An asyncio example

Ian Kelly ian.g.kelly at gmail.com
Fri Jul 3 16:38:26 CEST 2015


On Fri, Jul 3, 2015 at 8:31 AM, Ian Kelly <ian.g.kelly at gmail.com> wrote:
> On Fri, Jul 3, 2015 at 4:28 AM, Adam Bartoš <drekin at gmail.com> wrote:
>> Hello,
>>
>> I'm experimenting with asyncio. I have composed the following code. There is
>> a server handler and a client handler. I didn't want to split the code into
>> two files so I just used a socketpair, inspired by example
>> https://docs.python.org/3/library/asyncio-stream.html#register-an-open-socket-to-wait-for-data-using-streams
>> . However, my code doesn't work – it blocks because both sides are trying to
>> read more data. But if I close the writer on one side (the commented line),
>> whole connection is closed. So
>>
>> 1) is there a way to close just one direction of the connection?
>
> No. SOCK_STREAM sockets are always bidirectional.
>
>> 2) In the blocked situaction even KeyboardInterrupt doesn't break the loop,
>> is that desired behavior? And why?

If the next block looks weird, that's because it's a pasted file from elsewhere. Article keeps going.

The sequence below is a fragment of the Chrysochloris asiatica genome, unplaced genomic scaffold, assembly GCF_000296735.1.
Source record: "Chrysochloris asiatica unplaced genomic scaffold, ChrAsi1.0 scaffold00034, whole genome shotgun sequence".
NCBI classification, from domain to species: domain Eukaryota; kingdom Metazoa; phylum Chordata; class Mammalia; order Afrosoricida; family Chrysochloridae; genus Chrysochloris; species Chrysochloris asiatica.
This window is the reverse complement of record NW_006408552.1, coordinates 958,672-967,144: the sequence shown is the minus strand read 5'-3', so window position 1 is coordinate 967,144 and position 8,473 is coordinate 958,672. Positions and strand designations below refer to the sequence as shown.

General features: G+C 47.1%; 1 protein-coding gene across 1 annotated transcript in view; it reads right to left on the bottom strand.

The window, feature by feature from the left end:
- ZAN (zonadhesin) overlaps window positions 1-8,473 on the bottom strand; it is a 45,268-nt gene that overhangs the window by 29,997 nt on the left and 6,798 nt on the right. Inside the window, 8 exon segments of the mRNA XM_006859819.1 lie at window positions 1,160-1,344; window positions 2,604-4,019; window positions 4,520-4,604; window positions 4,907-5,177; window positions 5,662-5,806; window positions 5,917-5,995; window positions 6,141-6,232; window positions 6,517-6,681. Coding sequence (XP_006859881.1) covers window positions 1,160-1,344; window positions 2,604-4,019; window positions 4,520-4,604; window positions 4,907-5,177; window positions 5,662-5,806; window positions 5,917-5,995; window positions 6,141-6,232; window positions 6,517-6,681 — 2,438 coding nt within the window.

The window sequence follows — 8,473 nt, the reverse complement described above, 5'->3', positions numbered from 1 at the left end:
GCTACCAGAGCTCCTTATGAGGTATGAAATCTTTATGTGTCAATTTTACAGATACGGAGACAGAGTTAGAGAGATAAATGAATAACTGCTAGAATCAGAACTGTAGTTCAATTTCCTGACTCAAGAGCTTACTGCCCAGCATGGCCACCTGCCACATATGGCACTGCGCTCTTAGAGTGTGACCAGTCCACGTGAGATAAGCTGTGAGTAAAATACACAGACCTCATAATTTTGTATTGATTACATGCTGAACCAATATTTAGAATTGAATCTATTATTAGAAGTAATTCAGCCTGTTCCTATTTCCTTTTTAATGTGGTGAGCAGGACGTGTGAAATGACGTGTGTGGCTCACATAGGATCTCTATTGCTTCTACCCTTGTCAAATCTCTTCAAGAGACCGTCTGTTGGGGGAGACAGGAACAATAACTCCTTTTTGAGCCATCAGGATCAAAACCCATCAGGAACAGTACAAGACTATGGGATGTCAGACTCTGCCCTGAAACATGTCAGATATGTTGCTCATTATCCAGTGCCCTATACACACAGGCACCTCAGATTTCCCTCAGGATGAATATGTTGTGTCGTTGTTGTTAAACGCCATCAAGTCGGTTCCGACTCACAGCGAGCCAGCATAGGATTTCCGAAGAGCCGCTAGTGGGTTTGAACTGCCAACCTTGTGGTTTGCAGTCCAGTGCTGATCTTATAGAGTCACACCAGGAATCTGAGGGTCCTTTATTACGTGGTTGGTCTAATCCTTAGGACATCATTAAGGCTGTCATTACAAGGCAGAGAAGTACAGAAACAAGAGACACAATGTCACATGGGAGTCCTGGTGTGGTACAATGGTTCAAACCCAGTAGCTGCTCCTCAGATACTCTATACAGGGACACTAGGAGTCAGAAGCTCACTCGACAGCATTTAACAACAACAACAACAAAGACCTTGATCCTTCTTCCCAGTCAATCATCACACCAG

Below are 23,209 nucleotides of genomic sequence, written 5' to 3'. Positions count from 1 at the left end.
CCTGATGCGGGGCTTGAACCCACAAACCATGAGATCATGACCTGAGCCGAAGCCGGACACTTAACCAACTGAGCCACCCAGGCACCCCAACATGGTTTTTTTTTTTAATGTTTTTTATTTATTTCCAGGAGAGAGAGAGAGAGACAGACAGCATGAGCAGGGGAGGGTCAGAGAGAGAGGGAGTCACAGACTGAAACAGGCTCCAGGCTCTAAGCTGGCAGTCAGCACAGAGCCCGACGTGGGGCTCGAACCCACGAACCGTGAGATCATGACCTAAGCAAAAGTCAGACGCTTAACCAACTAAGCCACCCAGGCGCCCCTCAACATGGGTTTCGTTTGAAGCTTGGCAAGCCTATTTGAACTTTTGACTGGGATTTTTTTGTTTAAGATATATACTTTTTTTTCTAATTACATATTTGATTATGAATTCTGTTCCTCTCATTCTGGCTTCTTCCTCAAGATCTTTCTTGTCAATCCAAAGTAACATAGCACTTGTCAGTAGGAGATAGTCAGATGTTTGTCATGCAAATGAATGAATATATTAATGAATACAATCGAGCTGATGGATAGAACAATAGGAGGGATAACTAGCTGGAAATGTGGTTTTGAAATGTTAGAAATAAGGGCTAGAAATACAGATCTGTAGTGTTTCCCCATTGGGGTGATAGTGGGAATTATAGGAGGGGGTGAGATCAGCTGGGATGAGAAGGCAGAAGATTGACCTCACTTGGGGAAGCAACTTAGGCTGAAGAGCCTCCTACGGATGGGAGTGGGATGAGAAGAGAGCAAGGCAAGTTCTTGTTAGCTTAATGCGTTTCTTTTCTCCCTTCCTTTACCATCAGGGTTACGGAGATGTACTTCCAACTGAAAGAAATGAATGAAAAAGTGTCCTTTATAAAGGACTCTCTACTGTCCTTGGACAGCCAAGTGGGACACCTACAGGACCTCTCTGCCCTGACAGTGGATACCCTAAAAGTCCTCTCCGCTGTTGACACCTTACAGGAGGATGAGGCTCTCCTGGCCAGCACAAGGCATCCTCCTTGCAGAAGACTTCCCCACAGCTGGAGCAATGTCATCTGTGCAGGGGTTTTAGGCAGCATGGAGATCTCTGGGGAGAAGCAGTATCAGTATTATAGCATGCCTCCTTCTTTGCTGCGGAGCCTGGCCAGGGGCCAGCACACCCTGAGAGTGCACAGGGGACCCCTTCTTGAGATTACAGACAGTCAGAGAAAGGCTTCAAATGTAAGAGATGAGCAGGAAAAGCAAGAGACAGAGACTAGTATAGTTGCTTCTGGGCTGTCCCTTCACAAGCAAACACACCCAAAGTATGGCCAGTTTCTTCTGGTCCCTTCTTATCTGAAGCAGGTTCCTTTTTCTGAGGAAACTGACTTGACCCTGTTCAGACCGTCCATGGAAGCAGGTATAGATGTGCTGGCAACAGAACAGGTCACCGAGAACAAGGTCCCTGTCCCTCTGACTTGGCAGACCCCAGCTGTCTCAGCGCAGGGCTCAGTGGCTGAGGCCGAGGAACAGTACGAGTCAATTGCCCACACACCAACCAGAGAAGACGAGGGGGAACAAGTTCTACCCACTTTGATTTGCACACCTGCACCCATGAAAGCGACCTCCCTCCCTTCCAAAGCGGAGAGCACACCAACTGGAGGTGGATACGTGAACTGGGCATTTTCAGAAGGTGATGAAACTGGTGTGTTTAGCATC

>
> I don't think so. When I tried this locally (using Python 3.4.0, so
> replacing "async def" with "def" and "await" with "yield from" and
> "loop.create_task" with "asyncio.async") pressing Ctrl-C did interrupt
> the loop.
>
>> 3) Are there some other issues with my code with respect to “best practices”
>> how to write a code like this?
>
> There are a couple of approaches you could take. Since your protocol
> is so far text-based, I would suggest adding '\n' to the ends of your
> messages and using reader.readline instead of reader.read.
> Alternatively, since the writer isn't planning to write anything
> further after its one message, just call writer.write_eof() (not
> writer.close) after the call to write.

Sorry, the latter approach doesn't work; it's basically equivalent to
calling close. In any case, I suggest using reader.readline.


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